Norway has signed the MLI, however, Norway is the only signatory country which has not published its MLI positions in the link above. Norway’s MLI positions and treaties to be covered will be made available as soon as Norway has submitted the Convention to its Parliament in line with the required procedures in Norway. As such, it is uncertain at this point which treaties will be affected and from what point in time the changes will enter into force.
Challenging to determine the actual effect of the MLI to a relevant tax treaty
Subsequent to the ratification process, it is expected that consolidated versions of tax treaties modified by the MLI by individual jurisdictions are prepared.
Before consolidated versions of the relevant tax treaties are prepared, navigating through the numerous selections and reservations made by the relevant parties in order to determine the effect of the MLI to the relevant tax treaty will be a challenging exercise.
We expect more information on Norway’s MLI positions to be published in the near future. We will keep you updated here on our blog.
Companies with cross-border activities should monitor the situation and assess whether the expected changes to the respective tax treaties can affect their businesses.
We are happy to discuss further details on the MLI, including expected changes and how it may affect your business. Please find our contact details below.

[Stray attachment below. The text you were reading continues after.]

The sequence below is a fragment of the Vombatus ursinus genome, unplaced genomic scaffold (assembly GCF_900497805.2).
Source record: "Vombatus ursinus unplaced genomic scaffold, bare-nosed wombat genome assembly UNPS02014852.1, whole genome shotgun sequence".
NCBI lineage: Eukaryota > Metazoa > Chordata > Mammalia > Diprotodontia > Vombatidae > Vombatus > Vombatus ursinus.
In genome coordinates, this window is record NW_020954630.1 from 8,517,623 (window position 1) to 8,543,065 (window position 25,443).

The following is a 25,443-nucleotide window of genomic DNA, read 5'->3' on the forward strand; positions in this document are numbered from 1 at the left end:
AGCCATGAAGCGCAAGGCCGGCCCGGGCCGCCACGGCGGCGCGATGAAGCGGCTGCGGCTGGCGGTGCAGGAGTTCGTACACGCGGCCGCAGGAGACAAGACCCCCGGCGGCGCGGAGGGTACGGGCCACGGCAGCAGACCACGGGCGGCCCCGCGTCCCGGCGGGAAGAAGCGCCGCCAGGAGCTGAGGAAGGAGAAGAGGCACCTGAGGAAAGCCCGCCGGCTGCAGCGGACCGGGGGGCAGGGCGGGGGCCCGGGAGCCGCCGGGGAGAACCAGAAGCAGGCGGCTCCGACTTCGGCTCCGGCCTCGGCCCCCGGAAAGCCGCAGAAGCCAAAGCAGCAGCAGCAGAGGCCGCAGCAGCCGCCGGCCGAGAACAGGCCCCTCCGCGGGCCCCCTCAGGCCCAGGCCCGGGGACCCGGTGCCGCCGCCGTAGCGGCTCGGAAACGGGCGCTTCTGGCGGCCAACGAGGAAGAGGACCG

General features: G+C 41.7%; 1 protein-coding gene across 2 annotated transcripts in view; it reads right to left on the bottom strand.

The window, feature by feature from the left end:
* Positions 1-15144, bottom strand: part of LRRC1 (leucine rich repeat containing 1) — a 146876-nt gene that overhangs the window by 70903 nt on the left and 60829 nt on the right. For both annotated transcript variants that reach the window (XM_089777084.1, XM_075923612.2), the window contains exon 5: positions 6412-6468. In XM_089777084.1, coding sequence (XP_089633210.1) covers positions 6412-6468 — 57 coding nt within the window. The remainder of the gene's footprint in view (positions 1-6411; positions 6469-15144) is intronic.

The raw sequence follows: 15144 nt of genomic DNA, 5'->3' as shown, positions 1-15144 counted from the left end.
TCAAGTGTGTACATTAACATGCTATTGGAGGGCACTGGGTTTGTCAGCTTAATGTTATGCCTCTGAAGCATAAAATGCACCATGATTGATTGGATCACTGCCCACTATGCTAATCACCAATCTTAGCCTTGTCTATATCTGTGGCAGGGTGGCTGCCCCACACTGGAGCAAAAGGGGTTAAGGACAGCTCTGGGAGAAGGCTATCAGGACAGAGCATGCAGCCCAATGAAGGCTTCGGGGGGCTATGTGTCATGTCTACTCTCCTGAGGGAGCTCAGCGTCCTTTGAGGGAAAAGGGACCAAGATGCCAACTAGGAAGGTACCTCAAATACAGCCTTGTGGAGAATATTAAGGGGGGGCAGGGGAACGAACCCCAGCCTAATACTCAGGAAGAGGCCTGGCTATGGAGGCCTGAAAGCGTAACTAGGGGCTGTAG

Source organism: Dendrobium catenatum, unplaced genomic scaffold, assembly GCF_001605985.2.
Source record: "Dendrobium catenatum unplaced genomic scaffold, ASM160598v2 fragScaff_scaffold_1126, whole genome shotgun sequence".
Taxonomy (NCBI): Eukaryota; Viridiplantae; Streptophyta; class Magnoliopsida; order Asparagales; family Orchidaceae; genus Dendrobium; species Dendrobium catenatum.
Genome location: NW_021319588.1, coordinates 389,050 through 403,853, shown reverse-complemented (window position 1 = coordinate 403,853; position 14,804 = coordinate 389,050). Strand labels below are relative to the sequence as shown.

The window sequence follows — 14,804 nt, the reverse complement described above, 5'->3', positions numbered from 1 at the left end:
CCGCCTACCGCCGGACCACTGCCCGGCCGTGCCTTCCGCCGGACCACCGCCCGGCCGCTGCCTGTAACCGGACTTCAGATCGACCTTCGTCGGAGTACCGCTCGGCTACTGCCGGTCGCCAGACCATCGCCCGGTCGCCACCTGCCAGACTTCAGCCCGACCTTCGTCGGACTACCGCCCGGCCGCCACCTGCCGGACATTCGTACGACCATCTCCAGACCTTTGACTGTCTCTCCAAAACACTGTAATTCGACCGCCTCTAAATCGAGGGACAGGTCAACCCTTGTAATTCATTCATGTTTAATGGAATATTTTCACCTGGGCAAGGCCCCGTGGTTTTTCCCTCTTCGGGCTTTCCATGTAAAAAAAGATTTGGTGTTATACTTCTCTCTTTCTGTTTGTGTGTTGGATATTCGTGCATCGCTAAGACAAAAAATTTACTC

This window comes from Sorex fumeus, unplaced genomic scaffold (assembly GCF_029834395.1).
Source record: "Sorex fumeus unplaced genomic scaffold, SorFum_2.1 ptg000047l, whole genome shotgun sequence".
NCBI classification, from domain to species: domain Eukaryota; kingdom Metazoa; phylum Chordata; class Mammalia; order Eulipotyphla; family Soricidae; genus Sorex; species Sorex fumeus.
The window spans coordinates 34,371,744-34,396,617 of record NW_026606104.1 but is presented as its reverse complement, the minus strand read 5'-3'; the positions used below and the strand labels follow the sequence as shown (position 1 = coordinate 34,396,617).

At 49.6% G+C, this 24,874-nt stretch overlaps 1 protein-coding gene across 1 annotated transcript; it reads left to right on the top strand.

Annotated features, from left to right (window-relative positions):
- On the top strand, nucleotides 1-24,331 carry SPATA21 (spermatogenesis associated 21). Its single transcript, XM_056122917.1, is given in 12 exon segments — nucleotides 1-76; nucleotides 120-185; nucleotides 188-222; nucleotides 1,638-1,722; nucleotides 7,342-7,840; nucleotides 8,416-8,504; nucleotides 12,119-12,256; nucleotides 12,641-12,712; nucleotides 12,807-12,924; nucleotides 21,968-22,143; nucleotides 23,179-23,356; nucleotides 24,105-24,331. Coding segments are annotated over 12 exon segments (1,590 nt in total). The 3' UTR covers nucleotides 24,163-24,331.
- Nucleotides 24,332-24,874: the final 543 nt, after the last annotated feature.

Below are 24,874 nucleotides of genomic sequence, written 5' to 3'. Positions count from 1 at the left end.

Jeg heter Ståle Wangen og jobber som advokat i Advokatfirmaet PwC. Jeg leder PwC Norges avdeling for internasjonal skatt og jobber til daglig med å bistå norske og utenlandske virksomheter med skatteplanlegging, strukturering av kjøp og salg av virksomheter, internprising og andre spørsmål knyttet til bedriftsbeskatning i Norge og utlandet. Jeg har mer enn 20 års erfaring med skatterådgivning.
Skatteverdenen blir stadig mer internasjonal og kompleks. Ved kjøp og salg av varer og tjenester utenfor Norges grenser må norske virksomheter håndtere skatteregler både i utlandet og i Norge. PwC har kontorer i de fleste land og vi har et unikt nettverk av skatterådgivere som kan bistå med spesialkompetanse på de fleste områder. Jeg håper mine innspill kan gi deg en alternativ innfallsvinkel til ulike temaer enn hva tradisjonelle nyhetsbrev gir.
Ta gjerne kontakt dersom du har spørsmål, kommentarer eller innspill.
My name is Ståle Wangen and I work as a partner and lawyer in PwC Tax and Legal Services in Oslo. I am head of PwC Norway’s international taxation services, and I have more than 20 years of experience assisting Norwegian and foreign businesses with tax planning, cross border restructuring, mergers and acquisitions (M&A), transfer pricing and other issues related to corporate taxation
Tax world is becoming more international and complex. Norwegian companies must increasingly handle tax rules abroad. PwC has offices almost all over the world and we have a unique network of tax advisors who can assist with expertise in most areas.
Please feel free to contact me if you have any questions, comments or input.